The Global Energy Crisis: A Game of Policies and Interests in The Middle East

The Global Energy Crisis: A Game of Policies and Interests in The Middle East

It was not expected that Russia would have the courage to take harsh measures against European countries that oppose its war against Ukraine, especially concerning energy supplies from crude oil and natural gas, as the Russian economy has recently become highly dependent on oil and gas sales. But it seems that the US and Western sanctions against Russia have prompted Russia to take these harsh decisions, which will negatively affect the economies of European countries and the US, as well as the Russian economy.

However, the Russian government seems to have anticipated the American and Western reactions to its war on Ukraine before it began, and has taken precautionary measures to avoid the negative effects that would be inflicted on the Russian economy as a result of new legislation to impose sanctions.

Russian decisions and measures did not stop at limiting natural gas supplies to European countries, but also included the nationalization of some European and American companies and properties located inside Russia and the inclusion of their assets and bank balances into Russian public ownership. This came in response to the freezing of the assets of many Russian businesspersons and Russian companies in the US and EU. Also, the decision of some American and European companies to leave the Russian market after the beginning of the Russian war on Ukraine came to give an opportunity for the corresponding Russian companies to these foreign companies to expand their business inside Russia and achieve a high growth rate while American and European companies incurred heavy losses as a result of their exit from the huge Russian market.

With regard to energy, Russia has tried to use natural gas for leverage against Europe. A shortage of this vital resource poses a threat to the European economy in general and may lead to the suspension of many industries within those Western countries as well as portend a major problem that the residents of these countries will face during the coming winter due to the lack of availability of natural gas used for heating. Another painful blow dealt by Russia to the countries prone to its war against Ukraine was the issuance of a decree to nationalize the largest company for the production and processing of natural gas in Siberia by seizing Japan’s share in the company, representing 25%, and Britain’s share in the company, representing 25% as well, and thus constituted a major crisis for Japan, which depends on gas in heavy metallurgical and automobile industries.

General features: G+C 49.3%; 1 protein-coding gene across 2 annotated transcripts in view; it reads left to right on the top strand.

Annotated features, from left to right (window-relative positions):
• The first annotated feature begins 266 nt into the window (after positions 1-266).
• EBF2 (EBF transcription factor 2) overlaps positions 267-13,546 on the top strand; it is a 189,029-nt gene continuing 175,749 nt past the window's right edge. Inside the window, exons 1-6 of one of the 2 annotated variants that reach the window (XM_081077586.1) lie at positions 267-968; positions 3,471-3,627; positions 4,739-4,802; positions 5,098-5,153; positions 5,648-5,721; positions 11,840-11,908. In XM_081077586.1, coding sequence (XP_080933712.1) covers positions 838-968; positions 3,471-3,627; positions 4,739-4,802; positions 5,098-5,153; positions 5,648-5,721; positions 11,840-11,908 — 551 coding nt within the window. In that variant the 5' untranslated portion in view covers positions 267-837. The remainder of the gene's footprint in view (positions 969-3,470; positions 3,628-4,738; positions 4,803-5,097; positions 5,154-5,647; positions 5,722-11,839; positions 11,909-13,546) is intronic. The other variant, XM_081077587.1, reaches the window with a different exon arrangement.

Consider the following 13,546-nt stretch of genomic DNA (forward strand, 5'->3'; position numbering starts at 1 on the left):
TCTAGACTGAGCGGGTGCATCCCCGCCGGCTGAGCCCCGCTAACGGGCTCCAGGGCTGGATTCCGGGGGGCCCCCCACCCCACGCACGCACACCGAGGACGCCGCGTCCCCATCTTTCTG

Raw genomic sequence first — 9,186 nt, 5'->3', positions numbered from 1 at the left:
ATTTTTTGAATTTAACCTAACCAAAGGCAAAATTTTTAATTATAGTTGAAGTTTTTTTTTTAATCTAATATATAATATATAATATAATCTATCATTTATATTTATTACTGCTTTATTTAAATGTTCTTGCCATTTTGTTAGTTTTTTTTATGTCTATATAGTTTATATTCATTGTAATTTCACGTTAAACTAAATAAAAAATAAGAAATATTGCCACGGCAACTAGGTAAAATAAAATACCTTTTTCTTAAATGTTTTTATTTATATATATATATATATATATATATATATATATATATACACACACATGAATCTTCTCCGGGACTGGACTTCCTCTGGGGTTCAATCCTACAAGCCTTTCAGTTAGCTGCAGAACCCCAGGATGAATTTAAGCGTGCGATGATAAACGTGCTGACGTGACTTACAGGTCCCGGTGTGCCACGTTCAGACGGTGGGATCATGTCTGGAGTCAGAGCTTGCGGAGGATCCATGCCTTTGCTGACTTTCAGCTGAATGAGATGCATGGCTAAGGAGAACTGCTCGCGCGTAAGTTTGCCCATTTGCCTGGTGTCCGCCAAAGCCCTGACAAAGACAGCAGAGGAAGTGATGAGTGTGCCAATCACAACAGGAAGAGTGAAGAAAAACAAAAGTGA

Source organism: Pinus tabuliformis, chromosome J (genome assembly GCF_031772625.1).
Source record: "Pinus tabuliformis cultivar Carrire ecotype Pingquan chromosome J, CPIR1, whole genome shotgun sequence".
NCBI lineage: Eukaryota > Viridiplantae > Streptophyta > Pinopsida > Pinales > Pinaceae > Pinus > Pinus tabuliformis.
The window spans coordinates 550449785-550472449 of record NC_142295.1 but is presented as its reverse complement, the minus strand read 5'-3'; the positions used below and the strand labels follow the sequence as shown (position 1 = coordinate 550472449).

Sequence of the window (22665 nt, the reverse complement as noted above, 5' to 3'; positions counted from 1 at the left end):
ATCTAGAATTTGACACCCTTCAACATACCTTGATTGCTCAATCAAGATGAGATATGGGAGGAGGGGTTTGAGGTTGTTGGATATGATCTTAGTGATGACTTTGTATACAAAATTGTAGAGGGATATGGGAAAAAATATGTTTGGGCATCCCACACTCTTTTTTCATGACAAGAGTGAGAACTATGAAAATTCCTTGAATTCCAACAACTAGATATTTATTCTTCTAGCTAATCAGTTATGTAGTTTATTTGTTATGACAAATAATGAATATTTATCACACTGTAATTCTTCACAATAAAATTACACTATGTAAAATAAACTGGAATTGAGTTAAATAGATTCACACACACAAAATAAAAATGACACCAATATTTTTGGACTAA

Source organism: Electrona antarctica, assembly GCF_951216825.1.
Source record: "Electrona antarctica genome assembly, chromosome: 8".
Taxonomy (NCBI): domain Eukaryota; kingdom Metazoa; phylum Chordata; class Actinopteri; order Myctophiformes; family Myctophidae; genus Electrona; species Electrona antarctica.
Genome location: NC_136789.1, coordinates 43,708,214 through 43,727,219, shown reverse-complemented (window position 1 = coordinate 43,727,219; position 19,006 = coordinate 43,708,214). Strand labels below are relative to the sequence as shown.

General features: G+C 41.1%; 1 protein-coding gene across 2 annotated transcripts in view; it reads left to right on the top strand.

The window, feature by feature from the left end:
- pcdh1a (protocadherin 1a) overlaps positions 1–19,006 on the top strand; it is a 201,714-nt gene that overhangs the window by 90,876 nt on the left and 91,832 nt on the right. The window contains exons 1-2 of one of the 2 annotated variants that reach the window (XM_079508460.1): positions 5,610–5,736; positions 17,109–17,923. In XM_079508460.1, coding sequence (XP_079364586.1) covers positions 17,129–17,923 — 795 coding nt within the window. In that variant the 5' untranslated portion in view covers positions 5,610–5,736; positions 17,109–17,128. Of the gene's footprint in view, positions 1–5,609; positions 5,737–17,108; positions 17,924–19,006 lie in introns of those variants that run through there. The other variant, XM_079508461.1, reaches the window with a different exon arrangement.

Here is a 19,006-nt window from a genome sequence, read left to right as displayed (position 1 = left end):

Although the US will not be directly harmed by the suspension of Russian gas supplies to European countries, it has become essential to provide an alternative to Russian gas for its Western allies, and has hinted at the possibility of exporting American gas to Europe, but it seems that this solution is not practical at the present time. In addition, US sanctions on Russian oil have deprived the global oil market of about 10 million barrels of daily production, which represents approximately 10% of global daily production. This led to a rise in crude oil prices globally to nearly $120 US per barrel of Brent crude, which constitutes an additional burden on the US economy itself since imported crude oil constitutes more than 50% of US consumption of crude oil. At the same time, the global economy is suffering from a severe wave of stagnation and inflation, which has led to a rise in fuel prices in most countries of the world.

Russia tried to sell its crude oil production to its strategic ally, China, or to some countries that consume huge quantities of oil, such as India, at a price lower than the global market. However, it seems that this approach did not achieve tangible success in pumping Russian oil out of the global oil market, which contributed to the rise in the price of a barrel of crude oil globally during the last period.

The US worked to calm the differences and clear the political atmosphere between Algeria and Morocco, allowing Algeria to pump natural gas to Spain, Greece and some European countries through the pipeline passing through Morocco to compensate for the shortage in Russian gas to Europe. At the same time, international oil and gas companies have started an extensive activity of search and exploration for natural gas in new areas in Algeria, which contain huge reserves of natural gas, for increasing Algeria’s production of natural gas. Indeed, new discoveries of natural gas have been recorded recently in Algeria.

The US is currently seeking to finalize a nuclear agreement with Iran and all the necessary legislation, which would allow Iran to pump its crude oil production, estimated at about 4 million barrels per day, into the global market. On the other hand, the US is moving towards urging its allies from the Arab Gulf states, led by Saudi Arabia, to increase their daily production of crude oil. At the same time, the US is working to support political and security stability in both Iraq and Libya in order to secure an additional 4 million barrels of crude oil per day from Iraq and about 2 million barrels of crude oil per day from Libya, which would increase global oil supplies and keep global prices under control.

From the above, we can conclude that the recent accelerating events, as well as the intertwined interests between the major industrial countries (oil consumers) and oil producers in the Middle East, necessitate that producers work to maximize their revenues given the current situation, while there needs for creating the needed plans and legislation in these countries for the development of parallel economies that do not exclusively depend on oil and gas revenues in the future.


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